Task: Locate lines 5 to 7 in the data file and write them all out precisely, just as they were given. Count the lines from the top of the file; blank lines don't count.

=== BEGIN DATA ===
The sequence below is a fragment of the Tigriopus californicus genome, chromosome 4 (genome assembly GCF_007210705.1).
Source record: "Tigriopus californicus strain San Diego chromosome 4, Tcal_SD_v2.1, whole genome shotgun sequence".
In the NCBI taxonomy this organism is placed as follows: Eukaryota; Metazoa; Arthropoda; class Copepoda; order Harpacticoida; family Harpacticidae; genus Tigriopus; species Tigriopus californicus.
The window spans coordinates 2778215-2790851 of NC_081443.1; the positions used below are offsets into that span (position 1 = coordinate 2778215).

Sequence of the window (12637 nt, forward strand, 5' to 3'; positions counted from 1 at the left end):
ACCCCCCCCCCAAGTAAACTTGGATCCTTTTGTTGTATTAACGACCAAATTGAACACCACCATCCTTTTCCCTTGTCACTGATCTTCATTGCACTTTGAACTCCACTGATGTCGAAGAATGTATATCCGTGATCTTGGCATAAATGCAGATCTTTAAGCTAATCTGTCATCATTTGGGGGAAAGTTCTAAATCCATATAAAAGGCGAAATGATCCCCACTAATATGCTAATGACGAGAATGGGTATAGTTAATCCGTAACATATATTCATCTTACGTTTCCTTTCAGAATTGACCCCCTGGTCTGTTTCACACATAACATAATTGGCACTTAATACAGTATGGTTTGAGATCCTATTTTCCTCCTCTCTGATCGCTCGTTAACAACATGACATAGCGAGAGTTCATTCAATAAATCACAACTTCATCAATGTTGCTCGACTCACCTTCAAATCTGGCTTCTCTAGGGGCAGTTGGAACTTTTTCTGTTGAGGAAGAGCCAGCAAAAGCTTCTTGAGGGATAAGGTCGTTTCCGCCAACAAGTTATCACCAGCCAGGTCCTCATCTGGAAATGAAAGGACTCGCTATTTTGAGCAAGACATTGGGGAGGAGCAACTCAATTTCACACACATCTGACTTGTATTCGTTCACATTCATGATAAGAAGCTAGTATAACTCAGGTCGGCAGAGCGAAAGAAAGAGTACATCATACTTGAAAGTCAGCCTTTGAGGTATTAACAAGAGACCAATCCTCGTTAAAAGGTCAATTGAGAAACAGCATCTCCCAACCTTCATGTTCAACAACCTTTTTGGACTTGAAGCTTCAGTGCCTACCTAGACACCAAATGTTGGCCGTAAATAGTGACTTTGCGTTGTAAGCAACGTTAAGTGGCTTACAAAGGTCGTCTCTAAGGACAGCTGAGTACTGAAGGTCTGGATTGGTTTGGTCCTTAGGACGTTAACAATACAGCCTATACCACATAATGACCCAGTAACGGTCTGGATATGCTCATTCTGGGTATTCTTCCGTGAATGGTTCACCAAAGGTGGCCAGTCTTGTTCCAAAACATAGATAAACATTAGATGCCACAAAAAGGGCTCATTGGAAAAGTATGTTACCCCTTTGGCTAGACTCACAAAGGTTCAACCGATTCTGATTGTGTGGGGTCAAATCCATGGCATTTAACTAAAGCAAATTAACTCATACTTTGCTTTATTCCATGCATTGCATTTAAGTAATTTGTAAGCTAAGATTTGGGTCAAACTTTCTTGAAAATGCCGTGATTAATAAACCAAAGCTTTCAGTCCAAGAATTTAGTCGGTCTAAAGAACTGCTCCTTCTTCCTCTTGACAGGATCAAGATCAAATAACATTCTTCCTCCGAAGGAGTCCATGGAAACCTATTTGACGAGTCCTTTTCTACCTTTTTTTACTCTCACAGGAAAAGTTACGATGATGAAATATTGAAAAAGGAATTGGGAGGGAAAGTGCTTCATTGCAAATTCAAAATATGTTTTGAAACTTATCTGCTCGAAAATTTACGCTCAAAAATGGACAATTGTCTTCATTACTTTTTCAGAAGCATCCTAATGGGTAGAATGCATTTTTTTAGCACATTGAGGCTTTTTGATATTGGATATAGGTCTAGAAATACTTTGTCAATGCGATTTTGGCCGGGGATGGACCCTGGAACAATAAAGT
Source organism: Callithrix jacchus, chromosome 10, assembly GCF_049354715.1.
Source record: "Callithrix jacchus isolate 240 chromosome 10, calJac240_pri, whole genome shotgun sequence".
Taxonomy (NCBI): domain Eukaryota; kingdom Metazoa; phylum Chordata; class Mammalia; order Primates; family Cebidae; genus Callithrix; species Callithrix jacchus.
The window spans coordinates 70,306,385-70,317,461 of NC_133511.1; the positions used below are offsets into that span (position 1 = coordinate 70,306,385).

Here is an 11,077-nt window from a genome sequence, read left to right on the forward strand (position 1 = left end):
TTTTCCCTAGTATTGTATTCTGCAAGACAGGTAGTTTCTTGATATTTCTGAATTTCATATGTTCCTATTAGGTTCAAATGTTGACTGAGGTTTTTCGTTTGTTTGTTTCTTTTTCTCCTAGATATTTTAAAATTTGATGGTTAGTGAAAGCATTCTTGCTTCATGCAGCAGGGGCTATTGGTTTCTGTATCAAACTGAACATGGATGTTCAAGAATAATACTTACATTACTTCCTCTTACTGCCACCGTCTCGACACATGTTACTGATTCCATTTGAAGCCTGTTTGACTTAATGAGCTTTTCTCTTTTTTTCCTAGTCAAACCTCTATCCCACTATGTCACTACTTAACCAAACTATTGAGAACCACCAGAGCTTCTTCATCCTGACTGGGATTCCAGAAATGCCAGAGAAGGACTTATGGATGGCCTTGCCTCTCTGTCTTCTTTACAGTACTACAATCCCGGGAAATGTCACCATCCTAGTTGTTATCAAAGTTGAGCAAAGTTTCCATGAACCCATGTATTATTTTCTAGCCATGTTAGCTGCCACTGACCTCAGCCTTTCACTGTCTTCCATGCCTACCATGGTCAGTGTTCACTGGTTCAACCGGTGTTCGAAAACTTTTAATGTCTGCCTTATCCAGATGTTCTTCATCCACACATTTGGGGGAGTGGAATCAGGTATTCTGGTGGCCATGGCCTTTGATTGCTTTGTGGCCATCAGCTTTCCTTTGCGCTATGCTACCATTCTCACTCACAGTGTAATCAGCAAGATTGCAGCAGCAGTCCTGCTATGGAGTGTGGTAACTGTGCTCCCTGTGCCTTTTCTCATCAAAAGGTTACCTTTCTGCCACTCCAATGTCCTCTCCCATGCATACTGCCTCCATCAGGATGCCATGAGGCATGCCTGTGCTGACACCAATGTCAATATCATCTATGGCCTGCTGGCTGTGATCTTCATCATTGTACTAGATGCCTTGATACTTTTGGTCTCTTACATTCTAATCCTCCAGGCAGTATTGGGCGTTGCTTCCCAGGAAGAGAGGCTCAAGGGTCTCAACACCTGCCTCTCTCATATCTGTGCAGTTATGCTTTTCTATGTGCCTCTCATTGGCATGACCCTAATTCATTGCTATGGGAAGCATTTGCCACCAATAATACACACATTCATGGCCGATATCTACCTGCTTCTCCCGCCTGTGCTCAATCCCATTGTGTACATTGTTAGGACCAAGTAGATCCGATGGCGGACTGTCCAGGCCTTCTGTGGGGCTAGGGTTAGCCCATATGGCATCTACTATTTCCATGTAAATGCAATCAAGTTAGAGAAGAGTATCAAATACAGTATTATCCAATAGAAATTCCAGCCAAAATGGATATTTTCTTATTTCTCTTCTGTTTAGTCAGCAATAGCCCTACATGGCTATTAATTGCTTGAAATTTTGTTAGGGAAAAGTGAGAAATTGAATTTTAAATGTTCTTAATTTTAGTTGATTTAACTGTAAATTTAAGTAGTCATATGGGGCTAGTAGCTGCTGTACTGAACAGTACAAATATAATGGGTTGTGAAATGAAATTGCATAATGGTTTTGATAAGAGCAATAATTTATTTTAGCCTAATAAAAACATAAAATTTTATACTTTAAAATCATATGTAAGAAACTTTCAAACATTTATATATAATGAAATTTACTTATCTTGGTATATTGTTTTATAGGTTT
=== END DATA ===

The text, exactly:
Sequence of the window (12637 nt, forward strand, 5' to 3'; positions counted from 1 at the left end):
ACCCCCCCCCCAAGTAAACTTGGATCCTTTTGTTGTATTAACGACCAAATTGAACACCACCATCCTTTTCCCTTGTCACTGATCTTCATTGCACTTTGAACTCCACTGATGTCGAAGAATGTATATCCGTGATCTTGGCATAAATGCAGATCTTTAAGCTAATCTGTCATCATTTGGGGGAAAGTTCTAAATCCATATAAAAGGCGAAATGATCCCCACTAATATGCTAATGACGAGAATGGGTATAGTTAATCCGTAACATATATTCATCTTACGTTTCCTTTCAGAATTGACCCCCTGGTCTGTTTCACACATAACATAATTGGCACTTAATACAGTATGGTTTGAGATCCTATTTTCCTCCTCTCTGATCGCTCGTTAACAACATGACATAGCGAGAGTTCATTCAATAAATCACAACTTCATCAATGTTGCTCGACTCACCTTCAAATCTGGCTTCTCTAGGGGCAGTTGGAACTTTTTCTGTTGAGGAAGAGCCAGCAAAAGCTTCTTGAGGGATAAGGTCGTTTCCGCCAACAAGTTATCACCAGCCAGGTCCTCATCTGGAAATGAAAGGACTCGCTATTTTGAGCAAGACATTGGGGAGGAGCAACTCAATTTCACACACATCTGACTTGTATTCGTTCACATTCATGATAAGAAGCTAGTATAACTCAGGTCGGCAGAGCGAAAGAAAGAGTACATCATACTTGAAAGTCAGCCTTTGAGGTATTAACAAGAGACCAATCCTCGTTAAAAGGTCAATTGAGAAACAGCATCTCCCAACCTTCATGTTCAACAACCTTTTTGGACTTGAAGCTTCAGTGCCTACCTAGACACCAAATGTTGGCCGTAAATAGTGACTTTGCGTTGTAAGCAACGTTAAGTGGCTTACAAAGGTCGTCTCTAAGGACAGCTGAGTACTGAAGGTCTGGATTGGTTTGGTCCTTAGGACGTTAACAATACAGCCTATACCACATAATGACCCAGTAACGGTCTGGATATGCTCATTCTGGGTATTCTTCCGTGAATGGTTCACCAAAGGTGGCCAGTCTTGTTCCAAAACATAGATAAACATTAGATGCCACAAAAAGGGCTCATTGGAAAAGTATGTTACCCCTTTGGCTAGACTCACAAAGGTTCAACCGATTCTGATTGTGTGGGGTCAAATCCATGGCATTTAACTAAAGCAAATTAACTCATACTTTGCTTTATTCCATGCATTGCATTTAAGTAATTTGTAAGCTAAGATTTGGGTCAAACTTTCTTGAAAATGCCGTGATTAATAAACCAAAGCTTTCAGTCCAAGAATTTAGTCGGTCTAAAGAACTGCTCCTTCTTCCTCTTGACAGGATCAAGATCAAATAACATTCTTCCTCCGAAGGAGTCCATGGAAACCTATTTGACGAGTCCTTTTCTACCTTTTTTTACTCTCACAGGAAAAGTTACGATGATGAAATATTGAAAAAGGAATTGGGAGGGAAAGTGCTTCATTGCAAATTCAAAATATGTTTTGAAACTTATCTGCTCGAAAATTTACGCTCAAAAATGGACAATTGTCTTCATTACTTTTTCAGAAGCATCCTAATGGGTAGAATGCATTTTTTTAGCACATTGAGGCTTTTTGATATTGGATATAGGTCTAGAAATACTTTGTCAATGCGATTTTGGCCGGGGATGGACCCTGGAACAATAAAGT
Source organism: Callithrix jacchus, chromosome 10, assembly GCF_049354715.1.